Is it possible for a refrigerator to start a fire?
Yes, a refrigerator, like most kitchen appliances, can spark a fire. And anything that uses electricity poses a risk of fire. It is, however, a rare cause of house fires. While you can’t simply switch off your refrigerator, you may take steps to make it less prone to catching fire. Maintain your refrigerator on a regular basis and consider replacing it if you discover anything that could indicate a problem; it’s always better to be safe than sorry.
Your refrigerator can cause a fire by bursting, or it can contribute to a fire if the backing catches fire. Human mistakes rarely cause a refrigerator fire, and if it does, it may have been avoided with routine maintenance.
However, most of the time, these occurrences happen out of nowhere.
There have been reports of customers receiving a refrigerator that burst or caught fire after only a year of use. However, this is unusual, and most individuals will never suffer a refrigerator-related fire.
Here are some ideas for keeping you and your family safe in the event of a house fire.
To facilitate access, keep all exits and evacuation routes clear.
Make a habit of testing your fire alarms on a regular basis.
Check your appliances for wear and tear on a regular basis, and make sure that they are clean.
Toasters, mixers, blenders, and other appliances that can be unplugged after use should be kept unplugged.
If you detect a problem with any equipment, unplug it and turn it off right away.
Keep an eye out for recalls from manufacturers.
Always prepare and rehearse a fire escape route at least a few months out of the year. In the event of an emergency, this will assist your children and pets. While you can’t disconnect a refrigerator, you can unplug a variety of other equipment to make your house safer. After each use, try to unplug your toaster, and you can even unhook your coffee maker or blender from the morning routine.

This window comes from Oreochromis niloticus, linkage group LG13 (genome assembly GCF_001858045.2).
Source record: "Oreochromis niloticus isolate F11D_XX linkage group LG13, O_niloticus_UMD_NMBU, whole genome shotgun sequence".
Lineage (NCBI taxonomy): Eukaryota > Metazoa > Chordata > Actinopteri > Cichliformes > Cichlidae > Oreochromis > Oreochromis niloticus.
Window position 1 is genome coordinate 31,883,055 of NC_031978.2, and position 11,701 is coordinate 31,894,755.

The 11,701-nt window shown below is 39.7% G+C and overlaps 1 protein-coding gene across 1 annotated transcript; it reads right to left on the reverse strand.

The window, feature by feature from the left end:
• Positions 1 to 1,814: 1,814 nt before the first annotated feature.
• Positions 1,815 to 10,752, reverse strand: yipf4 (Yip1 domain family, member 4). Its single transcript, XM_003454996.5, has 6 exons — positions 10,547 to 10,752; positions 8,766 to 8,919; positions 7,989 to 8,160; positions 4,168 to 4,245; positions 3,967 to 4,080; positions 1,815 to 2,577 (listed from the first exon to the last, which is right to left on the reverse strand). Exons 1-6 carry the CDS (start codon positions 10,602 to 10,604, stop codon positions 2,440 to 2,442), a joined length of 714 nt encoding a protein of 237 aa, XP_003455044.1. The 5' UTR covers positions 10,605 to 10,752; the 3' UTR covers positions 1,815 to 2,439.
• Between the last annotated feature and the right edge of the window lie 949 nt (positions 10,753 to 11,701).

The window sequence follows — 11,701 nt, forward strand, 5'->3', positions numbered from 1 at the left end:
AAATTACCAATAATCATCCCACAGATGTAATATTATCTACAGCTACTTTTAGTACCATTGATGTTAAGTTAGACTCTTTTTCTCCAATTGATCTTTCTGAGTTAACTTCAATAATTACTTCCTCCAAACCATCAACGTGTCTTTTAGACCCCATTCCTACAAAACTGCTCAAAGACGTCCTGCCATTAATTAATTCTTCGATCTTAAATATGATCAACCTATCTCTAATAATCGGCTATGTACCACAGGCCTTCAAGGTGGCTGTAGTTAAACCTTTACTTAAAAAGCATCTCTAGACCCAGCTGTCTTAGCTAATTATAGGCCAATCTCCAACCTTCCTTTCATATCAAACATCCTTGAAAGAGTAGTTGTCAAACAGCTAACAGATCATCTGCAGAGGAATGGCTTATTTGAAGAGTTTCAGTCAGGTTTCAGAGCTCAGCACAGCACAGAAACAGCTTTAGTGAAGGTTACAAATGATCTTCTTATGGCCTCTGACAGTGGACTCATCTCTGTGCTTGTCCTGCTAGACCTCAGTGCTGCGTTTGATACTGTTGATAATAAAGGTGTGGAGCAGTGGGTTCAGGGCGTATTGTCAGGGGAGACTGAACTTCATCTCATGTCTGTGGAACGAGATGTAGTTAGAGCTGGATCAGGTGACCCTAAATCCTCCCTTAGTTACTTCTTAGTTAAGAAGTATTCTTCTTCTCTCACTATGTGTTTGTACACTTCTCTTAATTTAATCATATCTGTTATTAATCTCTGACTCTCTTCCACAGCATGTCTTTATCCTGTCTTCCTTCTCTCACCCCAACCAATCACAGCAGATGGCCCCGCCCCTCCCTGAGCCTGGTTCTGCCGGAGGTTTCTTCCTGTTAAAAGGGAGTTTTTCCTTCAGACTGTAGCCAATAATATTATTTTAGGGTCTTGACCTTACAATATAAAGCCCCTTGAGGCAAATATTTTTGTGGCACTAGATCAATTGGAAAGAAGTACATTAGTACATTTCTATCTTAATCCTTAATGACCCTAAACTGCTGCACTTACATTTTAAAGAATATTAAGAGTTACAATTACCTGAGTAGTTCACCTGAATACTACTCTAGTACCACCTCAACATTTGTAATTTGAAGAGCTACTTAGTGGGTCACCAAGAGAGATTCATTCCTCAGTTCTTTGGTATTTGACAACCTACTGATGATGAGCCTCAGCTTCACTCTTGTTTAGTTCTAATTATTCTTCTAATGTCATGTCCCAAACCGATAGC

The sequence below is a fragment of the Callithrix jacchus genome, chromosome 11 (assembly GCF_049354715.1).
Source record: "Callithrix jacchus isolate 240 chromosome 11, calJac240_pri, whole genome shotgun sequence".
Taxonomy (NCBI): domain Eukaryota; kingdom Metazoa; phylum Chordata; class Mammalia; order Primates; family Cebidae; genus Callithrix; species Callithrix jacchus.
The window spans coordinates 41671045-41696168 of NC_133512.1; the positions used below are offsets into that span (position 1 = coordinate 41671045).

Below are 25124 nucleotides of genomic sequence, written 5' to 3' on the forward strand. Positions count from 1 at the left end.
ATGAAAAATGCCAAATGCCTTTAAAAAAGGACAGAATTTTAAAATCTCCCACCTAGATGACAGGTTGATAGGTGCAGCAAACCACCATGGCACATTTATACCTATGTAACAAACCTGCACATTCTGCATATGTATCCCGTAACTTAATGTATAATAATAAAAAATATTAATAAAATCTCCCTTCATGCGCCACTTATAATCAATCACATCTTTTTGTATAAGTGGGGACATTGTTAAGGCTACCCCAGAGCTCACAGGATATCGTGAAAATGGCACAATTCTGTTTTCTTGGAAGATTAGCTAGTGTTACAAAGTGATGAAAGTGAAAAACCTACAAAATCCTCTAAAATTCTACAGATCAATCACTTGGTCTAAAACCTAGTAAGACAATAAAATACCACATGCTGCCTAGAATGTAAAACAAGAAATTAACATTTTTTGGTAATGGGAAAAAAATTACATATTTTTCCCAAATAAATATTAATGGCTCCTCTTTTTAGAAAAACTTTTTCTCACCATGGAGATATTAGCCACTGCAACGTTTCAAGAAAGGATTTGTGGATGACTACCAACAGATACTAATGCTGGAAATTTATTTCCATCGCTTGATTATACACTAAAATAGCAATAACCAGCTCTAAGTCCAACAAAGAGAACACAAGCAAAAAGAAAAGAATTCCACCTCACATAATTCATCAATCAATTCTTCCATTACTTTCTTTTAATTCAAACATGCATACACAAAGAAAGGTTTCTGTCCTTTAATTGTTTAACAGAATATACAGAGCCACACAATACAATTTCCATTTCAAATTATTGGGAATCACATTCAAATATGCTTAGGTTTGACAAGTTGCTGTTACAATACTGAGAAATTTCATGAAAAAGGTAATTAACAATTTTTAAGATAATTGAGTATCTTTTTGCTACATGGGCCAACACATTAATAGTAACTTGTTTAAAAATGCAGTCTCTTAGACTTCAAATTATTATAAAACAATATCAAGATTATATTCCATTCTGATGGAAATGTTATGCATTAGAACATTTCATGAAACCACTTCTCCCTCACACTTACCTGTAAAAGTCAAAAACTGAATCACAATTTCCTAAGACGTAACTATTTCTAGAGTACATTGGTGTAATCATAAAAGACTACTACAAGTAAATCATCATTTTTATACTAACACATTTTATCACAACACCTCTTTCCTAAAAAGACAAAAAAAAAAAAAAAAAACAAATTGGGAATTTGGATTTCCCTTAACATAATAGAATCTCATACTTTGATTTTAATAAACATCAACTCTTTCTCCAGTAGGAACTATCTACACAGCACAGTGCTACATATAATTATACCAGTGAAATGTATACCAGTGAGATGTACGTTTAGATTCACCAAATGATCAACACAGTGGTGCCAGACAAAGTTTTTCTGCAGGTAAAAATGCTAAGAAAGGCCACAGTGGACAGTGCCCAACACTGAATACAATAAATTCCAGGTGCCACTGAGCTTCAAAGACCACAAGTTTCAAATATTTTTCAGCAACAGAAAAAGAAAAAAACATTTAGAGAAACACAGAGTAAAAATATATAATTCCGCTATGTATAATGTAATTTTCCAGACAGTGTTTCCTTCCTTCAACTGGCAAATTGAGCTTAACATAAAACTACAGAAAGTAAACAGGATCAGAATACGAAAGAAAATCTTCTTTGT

What are the most common fire-starting appliances?
The following are some of the most common household appliances that cause fires
However, we’ll take a closer look at a number of them further down. It’s no secret that the appliances in our homes have the potential to start a fire. Most house fires begin in the kitchen, mainly due to aging equipment or a lack of attention to the appliance in use.
While the refrigerator is one item to be cautious about, there are a few others to keep an eye on.
In the kitchen, the following equipment is most likely to start a fire:
Machine for washing clothes – It’s all too easy to dismiss the washing machine as a potential fire starter. After all, the only source of heat is hot water from your hot water heater, which is, well, full of water! However, washers are the most common source of home fires!